Listen to what they have to say and be understanding. If it gets contentious, drop the tech topic and bring it up another time. It’s likely to be an ongoing talk rather than a one-time conversation.
Consider this: Dad may feel relieved that you’re suggesting aging in place tech, but not admit it to you.
Of course, there’s the chance he’ll say, “Great idea, thanks so much for suggesting it.” Just don’t count on it!
Have you had the tech talk with your parents? How did it go? If not, what are your reservations about bringing it up? Anything we forgot? We definitely want to hear from you!
Intergenerational. Expect to hear this word a lot as the concept is gaining fans of all ages. Participating in activities with different generations can benefit older adults—as in your parents. And,as important, there’s something in them for you, too.
Programs range from every day contact between generations–having a day care center on the same floor as a nursing home (The Intergenerational Learning Center at Providence Mount St. Vincent in Seattle), a senior center that shares space with a high school (Swampscott High School in Swampscott, MA), or living together in cohousing, for instance—to not so daily encounters. That might be older adults and kids getting together once a week to tutor, make art, or with no agenda except to have fun and build relationships.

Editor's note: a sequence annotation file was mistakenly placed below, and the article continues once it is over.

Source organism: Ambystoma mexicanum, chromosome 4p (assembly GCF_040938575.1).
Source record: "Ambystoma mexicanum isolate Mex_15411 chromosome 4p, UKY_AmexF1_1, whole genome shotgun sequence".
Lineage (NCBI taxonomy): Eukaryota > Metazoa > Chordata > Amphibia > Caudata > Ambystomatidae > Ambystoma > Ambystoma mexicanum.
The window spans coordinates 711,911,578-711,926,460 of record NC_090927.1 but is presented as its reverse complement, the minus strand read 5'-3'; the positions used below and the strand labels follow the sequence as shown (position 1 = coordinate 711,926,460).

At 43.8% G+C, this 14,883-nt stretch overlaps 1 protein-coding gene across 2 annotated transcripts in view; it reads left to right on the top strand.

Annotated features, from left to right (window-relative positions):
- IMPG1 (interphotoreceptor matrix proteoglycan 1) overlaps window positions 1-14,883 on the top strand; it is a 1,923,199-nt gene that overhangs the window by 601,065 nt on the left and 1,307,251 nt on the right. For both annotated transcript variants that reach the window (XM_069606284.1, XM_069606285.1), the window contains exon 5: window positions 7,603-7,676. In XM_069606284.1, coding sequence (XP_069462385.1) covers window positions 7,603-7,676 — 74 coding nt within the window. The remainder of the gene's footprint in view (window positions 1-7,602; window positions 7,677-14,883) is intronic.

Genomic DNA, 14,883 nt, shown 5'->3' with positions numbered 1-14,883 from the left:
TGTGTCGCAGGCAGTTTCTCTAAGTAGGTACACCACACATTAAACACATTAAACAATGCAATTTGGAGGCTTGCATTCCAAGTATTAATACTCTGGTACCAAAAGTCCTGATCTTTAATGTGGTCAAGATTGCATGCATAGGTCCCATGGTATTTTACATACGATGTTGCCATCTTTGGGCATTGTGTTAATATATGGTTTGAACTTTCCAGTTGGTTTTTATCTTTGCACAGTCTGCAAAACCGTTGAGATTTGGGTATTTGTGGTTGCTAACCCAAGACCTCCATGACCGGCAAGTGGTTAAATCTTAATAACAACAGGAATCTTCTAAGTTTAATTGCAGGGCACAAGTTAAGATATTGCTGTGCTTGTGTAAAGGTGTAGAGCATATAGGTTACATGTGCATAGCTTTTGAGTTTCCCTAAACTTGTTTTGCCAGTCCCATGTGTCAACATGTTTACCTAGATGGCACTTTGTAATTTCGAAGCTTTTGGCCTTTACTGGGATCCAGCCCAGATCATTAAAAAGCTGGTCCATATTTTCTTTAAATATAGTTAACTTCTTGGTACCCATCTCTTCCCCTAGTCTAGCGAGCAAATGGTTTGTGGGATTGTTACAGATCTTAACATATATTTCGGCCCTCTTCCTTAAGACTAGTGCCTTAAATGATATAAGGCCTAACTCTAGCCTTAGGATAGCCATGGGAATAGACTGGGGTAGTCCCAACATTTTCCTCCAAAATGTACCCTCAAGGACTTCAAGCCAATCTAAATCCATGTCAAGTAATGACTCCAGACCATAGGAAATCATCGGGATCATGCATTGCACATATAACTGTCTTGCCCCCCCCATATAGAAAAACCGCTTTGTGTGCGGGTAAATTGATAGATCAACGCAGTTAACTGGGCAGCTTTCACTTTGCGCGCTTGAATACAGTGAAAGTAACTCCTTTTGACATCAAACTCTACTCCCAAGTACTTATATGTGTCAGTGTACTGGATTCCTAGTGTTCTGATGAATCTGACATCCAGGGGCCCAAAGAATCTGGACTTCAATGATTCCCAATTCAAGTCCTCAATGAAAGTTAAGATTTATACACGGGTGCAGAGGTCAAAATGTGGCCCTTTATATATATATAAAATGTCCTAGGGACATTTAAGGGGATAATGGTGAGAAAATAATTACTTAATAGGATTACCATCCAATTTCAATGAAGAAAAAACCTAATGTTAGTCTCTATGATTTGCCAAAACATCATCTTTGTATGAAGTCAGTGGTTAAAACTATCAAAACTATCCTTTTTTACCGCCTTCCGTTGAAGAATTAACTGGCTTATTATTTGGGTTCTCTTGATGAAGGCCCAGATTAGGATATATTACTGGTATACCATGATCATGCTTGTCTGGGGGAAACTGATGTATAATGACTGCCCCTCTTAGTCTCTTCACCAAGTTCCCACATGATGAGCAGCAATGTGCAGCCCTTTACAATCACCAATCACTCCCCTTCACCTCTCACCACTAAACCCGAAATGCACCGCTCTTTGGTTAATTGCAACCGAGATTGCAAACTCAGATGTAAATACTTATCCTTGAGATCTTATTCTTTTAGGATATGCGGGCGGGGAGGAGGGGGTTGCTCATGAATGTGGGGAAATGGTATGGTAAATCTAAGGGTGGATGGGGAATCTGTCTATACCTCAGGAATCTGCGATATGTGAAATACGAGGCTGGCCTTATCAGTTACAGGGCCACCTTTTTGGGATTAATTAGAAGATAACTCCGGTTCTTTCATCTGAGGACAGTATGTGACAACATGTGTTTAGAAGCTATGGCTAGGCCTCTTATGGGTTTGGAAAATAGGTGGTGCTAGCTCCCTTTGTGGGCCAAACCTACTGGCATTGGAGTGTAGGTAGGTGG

More than anything else, mixing non-related (and of course, related!) seniors and children can give meaning and a sense of purpose to both sides.
Benefits of Intergenerational Interaction